DEAR AMY: My husband and I have become friends with another couple, and have gotten together with them several times, either at one another's homes or by going out. Each time, during the course of the evening, the wife begins trying to pick a fight with her husband. She speaks to him in a belittling manner, her voice dripping with sarcasm, and points out what she sees as his shortcomings, and though he ignores her, she doesn't stop. As you can imagine, this makes for an intensely uncomfortable time for my husband and me, to the point where we no longer want to socialize with them as a couple. My husband thinks we should just continue to ignore her venting. I want to tell her either that we now charge for couple's therapy or that if she's going to continue in that vein, she'll have to go home (or we will, if we're out together). I'd like to get your thoughts about how to handle this.
At a Loss for Words
DEAR AT A LOSS: This social dynamic sounds like your own unfortunate staging of a living room production of "Who's Afraid of Virginia Woolf?" so I'm going to refer to this couple as "Martha" and "George."
Martha is creating an uncomfortable situation for everyone at the table. Why would you ignore it? She's not shy about belittling her partner in public, so maybe you should be less shy about reacting honestly to it.
Because this is a pattern with a clear perpetrator, you should call her out. Before agreeing to see them again, one — or both — of you should tell Martha, "We enjoy spending time with both of you, but Martha, the way you speak to George when we're together makes us very uncomfortable. We are bewildered by it and feel bad for him."
If alcohol seems to be a factor in fueling her rage, then you should also bring this up.
Ideally, your husband would try to speak with George privately, to check in and ask how he feels about this verbal abuse, and the relationship overall. Men often seem to find this difficult (your husband obviously does), but they must find ways to discuss their relationships and support one another.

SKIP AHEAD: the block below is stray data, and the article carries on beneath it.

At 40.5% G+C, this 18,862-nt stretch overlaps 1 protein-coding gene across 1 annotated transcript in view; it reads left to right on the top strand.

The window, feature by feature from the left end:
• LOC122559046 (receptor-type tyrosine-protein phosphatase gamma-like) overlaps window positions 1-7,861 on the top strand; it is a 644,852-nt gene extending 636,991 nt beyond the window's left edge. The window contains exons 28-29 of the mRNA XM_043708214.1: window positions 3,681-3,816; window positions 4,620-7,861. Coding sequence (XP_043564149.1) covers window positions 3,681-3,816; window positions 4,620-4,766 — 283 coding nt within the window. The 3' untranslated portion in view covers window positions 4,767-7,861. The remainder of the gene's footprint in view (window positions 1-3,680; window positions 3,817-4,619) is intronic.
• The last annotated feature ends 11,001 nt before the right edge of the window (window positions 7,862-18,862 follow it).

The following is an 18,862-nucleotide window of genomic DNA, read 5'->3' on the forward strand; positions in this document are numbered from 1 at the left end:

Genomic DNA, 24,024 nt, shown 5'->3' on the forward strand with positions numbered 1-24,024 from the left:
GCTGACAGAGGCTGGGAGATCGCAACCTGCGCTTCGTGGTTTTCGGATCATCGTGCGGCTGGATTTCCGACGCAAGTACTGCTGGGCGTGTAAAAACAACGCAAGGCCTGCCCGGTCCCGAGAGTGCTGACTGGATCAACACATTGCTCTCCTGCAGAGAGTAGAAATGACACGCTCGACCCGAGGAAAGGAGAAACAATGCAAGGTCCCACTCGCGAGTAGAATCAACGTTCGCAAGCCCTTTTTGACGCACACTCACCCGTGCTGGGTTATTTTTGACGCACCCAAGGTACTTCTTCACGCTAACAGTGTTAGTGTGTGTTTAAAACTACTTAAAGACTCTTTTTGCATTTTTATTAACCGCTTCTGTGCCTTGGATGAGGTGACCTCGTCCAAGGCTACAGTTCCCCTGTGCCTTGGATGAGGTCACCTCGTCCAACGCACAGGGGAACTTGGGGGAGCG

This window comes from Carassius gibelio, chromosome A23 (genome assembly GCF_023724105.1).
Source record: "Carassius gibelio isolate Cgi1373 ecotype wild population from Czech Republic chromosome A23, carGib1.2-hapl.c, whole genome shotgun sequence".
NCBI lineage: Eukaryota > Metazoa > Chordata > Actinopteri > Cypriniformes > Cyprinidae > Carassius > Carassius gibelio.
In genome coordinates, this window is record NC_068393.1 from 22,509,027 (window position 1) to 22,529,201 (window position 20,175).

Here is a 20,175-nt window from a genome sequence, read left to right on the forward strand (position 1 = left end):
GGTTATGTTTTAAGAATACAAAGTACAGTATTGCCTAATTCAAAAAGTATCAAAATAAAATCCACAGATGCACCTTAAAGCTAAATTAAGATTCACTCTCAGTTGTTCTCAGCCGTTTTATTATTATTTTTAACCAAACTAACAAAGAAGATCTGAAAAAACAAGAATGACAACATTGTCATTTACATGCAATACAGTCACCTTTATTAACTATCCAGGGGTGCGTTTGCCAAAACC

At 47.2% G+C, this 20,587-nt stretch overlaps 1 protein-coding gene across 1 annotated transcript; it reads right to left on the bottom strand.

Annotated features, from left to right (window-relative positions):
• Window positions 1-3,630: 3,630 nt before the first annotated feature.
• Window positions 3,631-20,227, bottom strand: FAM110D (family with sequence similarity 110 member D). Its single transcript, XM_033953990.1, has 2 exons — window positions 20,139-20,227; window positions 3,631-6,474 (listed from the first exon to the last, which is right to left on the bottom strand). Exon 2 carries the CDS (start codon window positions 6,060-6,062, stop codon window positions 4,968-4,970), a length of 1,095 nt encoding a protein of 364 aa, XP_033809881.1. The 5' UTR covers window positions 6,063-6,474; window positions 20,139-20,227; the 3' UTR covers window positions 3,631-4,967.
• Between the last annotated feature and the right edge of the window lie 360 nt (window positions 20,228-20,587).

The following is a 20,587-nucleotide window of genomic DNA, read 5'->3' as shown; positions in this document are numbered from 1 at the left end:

DEAR AMY: A month ago I was diagnosed with an ovarian mass. I will be having surgery to have it removed in two weeks. When this was announced my boyfriend started acting weird and started to pull away. He was more distant and wouldn't even touch me sexually or romantically anymore. He said that between work and this stress he needed space. Two weeks went by and he then broke up with me. He said he doesn't feel the same love-wise anymore and that he likes being alone, but that he wants to come to the hospital to see how I'm feeling and come over to my house to see me when I'm recuperating. I don't want him to visit me, and I told him so! If he doesn't care, then why would he want to swing by to see me? I'm so hurt that he broke up with me two weeks before my surgery.
DEAR WOUNDED: Your ex wants to see you in the hospital because HE wants to feel better about his own obnoxious reaction to your illness. This likely has very little to do with you.
Your diagnosing physician has given you two gifts: The surgery that will restore you to health, and the knowledge that the guy you were with is not the real deal.
People respond to illness in a variety of ways; your ex might have been thrown by what he interpreted as a sexually related or sex-adjacent health problem. But pulling away when you're uncomfortable or don't understand something is what little children do. Functioning and loving adults push through their own discomfort for the sake of their loved one.
Let the hospital know that you will not accept a visit from this person.
DEAR AMY: I read the letter from "Hurting" with great interest and sympathy. Hurting was bullied during her school years, but I offer a bit of hope regarding her reunion. I recently attended my 54th high school reunion. We didn't have nametags, and most of us didn't recognize each other. Hurting's idea of "not knowing" the bully might turn out to be prophetic; he might not know her either!
DEAR UNKNOWN: Reunions are minefields, where each of us has to navigate around previous versions of ourselves — and one another.